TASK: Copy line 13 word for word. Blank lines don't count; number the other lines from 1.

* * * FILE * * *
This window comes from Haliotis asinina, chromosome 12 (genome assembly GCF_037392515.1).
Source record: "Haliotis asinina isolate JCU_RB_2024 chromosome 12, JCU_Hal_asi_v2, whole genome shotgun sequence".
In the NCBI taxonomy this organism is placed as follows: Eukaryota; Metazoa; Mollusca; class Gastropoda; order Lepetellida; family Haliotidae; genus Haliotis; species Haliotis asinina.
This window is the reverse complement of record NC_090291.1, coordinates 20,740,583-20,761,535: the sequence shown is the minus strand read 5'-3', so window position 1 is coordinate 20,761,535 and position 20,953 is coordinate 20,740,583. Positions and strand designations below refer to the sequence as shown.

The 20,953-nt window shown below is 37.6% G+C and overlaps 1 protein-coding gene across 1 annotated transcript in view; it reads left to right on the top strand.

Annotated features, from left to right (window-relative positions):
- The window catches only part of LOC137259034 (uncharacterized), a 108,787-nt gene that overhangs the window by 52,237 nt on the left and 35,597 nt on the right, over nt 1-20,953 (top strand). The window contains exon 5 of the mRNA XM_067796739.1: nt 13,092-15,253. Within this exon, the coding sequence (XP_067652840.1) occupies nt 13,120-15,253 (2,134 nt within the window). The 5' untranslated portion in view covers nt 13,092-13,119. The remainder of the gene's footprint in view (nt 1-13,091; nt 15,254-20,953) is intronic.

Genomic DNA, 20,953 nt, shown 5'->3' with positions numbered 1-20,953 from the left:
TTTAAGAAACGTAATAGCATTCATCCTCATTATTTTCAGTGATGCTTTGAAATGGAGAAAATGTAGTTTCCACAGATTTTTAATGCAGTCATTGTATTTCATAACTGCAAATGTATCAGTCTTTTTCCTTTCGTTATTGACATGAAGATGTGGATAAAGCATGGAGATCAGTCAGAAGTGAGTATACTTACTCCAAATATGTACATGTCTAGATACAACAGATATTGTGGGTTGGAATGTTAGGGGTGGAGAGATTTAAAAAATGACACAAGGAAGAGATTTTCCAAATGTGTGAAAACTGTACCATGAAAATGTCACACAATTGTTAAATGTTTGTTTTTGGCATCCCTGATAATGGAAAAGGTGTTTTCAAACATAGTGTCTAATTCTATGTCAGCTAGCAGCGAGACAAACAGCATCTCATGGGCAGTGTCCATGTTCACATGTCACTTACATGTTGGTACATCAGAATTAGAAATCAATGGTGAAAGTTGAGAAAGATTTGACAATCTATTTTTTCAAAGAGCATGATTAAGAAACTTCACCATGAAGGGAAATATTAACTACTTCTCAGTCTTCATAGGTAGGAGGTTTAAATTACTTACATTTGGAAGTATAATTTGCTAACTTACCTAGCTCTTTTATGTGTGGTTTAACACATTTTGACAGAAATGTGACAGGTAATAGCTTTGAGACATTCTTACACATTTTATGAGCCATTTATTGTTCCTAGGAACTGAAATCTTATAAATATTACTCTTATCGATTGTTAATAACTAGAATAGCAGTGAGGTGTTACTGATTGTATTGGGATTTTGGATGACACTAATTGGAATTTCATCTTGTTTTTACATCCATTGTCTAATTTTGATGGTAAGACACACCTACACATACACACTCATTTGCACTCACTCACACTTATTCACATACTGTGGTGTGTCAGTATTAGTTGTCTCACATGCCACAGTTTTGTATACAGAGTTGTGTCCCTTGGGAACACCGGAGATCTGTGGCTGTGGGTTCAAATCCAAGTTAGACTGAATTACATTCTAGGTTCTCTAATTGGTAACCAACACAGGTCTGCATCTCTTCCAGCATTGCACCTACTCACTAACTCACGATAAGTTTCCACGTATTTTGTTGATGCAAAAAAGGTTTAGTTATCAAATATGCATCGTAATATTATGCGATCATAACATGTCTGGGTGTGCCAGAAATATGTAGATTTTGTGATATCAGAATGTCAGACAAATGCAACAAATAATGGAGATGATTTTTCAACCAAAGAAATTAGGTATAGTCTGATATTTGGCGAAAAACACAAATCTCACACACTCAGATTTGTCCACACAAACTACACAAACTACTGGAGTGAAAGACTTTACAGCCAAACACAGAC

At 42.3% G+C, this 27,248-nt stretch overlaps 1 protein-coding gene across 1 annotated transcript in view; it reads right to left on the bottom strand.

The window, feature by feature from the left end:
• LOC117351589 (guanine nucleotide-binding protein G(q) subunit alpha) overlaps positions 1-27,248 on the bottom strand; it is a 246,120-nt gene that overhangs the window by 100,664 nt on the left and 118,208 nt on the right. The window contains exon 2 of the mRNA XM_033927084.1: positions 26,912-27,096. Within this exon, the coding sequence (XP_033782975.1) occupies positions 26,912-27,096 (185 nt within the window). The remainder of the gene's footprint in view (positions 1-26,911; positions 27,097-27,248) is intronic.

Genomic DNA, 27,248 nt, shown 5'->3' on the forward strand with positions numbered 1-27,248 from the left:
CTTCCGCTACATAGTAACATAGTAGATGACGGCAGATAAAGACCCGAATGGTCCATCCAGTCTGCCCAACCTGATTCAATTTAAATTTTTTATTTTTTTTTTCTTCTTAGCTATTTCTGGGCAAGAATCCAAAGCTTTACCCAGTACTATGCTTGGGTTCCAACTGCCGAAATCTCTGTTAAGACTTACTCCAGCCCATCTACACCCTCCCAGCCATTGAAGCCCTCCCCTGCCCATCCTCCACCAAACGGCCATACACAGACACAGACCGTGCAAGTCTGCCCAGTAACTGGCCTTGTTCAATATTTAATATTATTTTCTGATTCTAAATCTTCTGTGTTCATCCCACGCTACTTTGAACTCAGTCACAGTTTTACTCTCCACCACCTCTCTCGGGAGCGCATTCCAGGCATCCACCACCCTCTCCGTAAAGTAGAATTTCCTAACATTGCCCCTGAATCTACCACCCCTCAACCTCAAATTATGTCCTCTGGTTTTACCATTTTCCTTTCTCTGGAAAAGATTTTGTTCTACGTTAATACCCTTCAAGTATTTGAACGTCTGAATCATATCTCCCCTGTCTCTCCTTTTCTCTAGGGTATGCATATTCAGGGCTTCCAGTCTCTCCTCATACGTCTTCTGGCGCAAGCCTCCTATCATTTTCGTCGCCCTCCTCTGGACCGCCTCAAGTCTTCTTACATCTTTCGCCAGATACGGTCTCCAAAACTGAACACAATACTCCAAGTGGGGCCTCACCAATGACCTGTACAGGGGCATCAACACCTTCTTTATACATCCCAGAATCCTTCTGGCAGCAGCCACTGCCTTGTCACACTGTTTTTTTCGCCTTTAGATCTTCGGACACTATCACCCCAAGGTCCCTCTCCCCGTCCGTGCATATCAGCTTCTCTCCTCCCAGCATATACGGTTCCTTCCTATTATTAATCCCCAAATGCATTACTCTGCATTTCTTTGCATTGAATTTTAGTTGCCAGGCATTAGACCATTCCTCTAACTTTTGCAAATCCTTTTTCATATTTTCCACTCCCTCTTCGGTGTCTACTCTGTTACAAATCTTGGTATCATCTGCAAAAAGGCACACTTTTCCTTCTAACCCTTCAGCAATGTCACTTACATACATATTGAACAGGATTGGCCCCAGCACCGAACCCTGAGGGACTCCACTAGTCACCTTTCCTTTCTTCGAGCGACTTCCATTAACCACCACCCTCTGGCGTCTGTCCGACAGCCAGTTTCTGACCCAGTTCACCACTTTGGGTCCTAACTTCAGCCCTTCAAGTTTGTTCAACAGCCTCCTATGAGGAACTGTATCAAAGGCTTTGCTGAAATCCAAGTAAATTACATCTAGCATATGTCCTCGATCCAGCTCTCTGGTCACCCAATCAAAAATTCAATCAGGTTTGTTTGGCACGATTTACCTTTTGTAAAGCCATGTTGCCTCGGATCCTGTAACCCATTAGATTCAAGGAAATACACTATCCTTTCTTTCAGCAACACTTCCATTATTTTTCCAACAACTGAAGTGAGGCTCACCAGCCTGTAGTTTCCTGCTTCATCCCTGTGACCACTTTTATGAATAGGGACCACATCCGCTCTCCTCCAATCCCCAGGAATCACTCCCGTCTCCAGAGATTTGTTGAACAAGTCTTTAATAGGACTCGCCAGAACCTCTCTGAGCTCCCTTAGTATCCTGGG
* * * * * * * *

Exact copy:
Genomic DNA, 27,248 nt, shown 5'->3' on the forward strand with positions numbered 1-27,248 from the left: